Professor of Pediatrics, University of Iowa

What Causes Sudden Vision Loss?

Patient Presentation
A 16-year-old female was admitted for evaluation of sudden visual loss in her right eye. She had gone to sleep and awoken without being able to see in her right eye including no light or movement. Her vision in her left eye was normal. She denied any pain or floaters in either eye. She had been well without fever, nausea, emesis, rhinorrhea, or cough. She also denied any head or neck trauma or neurological problems including slower mentation, speaking, difficulty with movements or gait.

The past medical history was positive for migraine with and without visual auras that begin 2 years before and occurred 3-4 times/year, and a generalized anxiety disorder that was treated with medication and therapy. The maternal family history was positive for Factor V Leiden and also Protein C deficiency, a maternal aunt who was being evaluated for an unknown neurological problem where she was having a problem with her hands and some walking, and a paternal cousin who had survived a brain tumor. The social history revealed that she was under a great deal of stress because of school, and peer interactions that had including physical fighting 3 days before.

The pertinent physical exam showed a scared teenager who had been crying. Her vital signs and growth parameters were normal. HEENT was normal and atraumatic. Her eyes appeared normal but looked like she had been crying. Her pupils were PERRLA. She had normal extra-ocular movements. Her visual acuity was 20/30 on the left and with both eyes. She denied being able to see with the right eye. Bilaterally, she did close her eyes appropriately with movement of a hand toward the eye. Corneal reflexes were normally bilaterally. She had a normal neurological examination including cranial nerves, rapid alternating movements, gait and balance. Her mini-mental status examination was normal except she was very anxious about her vision, and also talked about all the stress she felt she was currently under.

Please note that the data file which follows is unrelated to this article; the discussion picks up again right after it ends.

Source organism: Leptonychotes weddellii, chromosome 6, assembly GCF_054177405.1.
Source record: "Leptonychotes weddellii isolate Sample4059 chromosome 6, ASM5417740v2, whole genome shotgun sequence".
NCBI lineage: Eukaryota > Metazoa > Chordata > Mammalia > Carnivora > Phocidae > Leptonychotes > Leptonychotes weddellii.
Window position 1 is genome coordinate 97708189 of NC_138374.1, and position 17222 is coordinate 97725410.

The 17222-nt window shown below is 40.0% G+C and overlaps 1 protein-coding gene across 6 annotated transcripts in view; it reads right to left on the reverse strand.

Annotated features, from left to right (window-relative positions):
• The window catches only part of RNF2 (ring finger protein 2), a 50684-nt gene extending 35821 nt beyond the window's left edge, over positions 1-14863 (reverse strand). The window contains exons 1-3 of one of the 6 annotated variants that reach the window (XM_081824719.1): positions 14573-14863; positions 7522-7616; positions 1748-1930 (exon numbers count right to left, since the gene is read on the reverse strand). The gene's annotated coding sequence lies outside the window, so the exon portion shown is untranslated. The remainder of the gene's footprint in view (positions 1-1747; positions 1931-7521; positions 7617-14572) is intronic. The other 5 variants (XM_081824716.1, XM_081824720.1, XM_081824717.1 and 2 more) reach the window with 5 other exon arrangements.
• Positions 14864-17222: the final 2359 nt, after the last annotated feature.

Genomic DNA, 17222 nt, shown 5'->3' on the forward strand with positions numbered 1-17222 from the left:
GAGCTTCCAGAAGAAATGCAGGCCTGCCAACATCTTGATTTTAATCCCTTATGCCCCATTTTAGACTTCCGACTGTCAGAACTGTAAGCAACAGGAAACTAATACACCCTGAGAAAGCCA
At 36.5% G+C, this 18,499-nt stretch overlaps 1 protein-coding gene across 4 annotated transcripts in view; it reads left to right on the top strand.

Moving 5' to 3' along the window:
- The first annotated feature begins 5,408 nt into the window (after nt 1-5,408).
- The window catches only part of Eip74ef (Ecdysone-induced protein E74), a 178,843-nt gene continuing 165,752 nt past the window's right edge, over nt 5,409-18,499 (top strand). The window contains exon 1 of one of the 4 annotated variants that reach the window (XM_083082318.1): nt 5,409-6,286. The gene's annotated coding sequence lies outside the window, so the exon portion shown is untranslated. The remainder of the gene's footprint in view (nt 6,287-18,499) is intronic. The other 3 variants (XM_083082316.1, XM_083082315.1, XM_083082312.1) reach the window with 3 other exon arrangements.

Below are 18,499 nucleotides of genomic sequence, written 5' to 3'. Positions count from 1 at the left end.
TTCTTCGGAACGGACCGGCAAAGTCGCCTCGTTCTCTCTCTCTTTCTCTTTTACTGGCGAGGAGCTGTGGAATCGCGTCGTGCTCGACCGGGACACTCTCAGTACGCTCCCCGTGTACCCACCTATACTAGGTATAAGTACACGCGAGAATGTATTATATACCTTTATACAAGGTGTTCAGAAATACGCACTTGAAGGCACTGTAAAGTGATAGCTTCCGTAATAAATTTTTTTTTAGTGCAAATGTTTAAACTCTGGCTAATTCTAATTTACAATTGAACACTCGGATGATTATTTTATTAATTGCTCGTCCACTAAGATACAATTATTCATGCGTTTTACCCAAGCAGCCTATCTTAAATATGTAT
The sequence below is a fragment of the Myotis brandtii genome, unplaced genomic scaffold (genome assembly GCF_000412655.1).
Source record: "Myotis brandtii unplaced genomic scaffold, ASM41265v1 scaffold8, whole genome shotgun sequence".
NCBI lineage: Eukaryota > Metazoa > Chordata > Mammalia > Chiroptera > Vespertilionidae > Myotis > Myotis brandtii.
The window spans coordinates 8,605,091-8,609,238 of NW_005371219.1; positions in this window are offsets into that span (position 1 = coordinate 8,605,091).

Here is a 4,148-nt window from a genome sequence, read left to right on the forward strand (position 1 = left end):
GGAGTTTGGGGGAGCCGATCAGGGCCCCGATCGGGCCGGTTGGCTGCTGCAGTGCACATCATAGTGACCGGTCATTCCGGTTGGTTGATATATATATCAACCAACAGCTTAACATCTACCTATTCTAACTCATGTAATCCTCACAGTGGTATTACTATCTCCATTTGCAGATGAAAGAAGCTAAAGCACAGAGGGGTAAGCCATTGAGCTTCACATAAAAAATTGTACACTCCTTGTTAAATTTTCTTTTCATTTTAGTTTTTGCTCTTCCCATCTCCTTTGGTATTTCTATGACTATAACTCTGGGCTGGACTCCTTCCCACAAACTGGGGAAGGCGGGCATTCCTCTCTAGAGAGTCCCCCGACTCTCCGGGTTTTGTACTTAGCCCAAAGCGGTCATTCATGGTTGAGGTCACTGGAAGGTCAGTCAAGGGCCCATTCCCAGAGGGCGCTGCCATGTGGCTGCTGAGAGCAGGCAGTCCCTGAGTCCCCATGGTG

The diagnosis of sudden vision loss without pain and a normal neurological examination was made. She had been admitted from the emergency room where a radiologic evaluation of a computed tomogram of the head showed no space occupying lesion or intracranial bleeding. Ophthalmology had been called. The residents discussed the differential diagnosis including a globe problem itself, potential thrombus because of the maternal history of thrombophilias, neurological disease such as multiple sclerosis was considered much less likely, migraine and acute anxiety with conversion disorder or potentially factitious disorder was considered more likely given the negative workup and physical examination at the time. The planned work-up was to include testing for thrombophilias and after ophthalmology had seen her, the plan was to be re-evaluated their input and possibly would include more imaging and neurological and/or psychiatric consultations.

Discussion
Vision loss, whether chronic or acute, is distressing at any time for patients and families. Prompt evaluation and treatment are important as maintenance of any acuity and light or movement is considered paramount. Most vision loss is due to chronic problems and aging issues but the differential diagnosis is broad. For any age, but especially children, uncorrected refractive errors can cause problems in not only in childhood but throughout someone’s lifetime.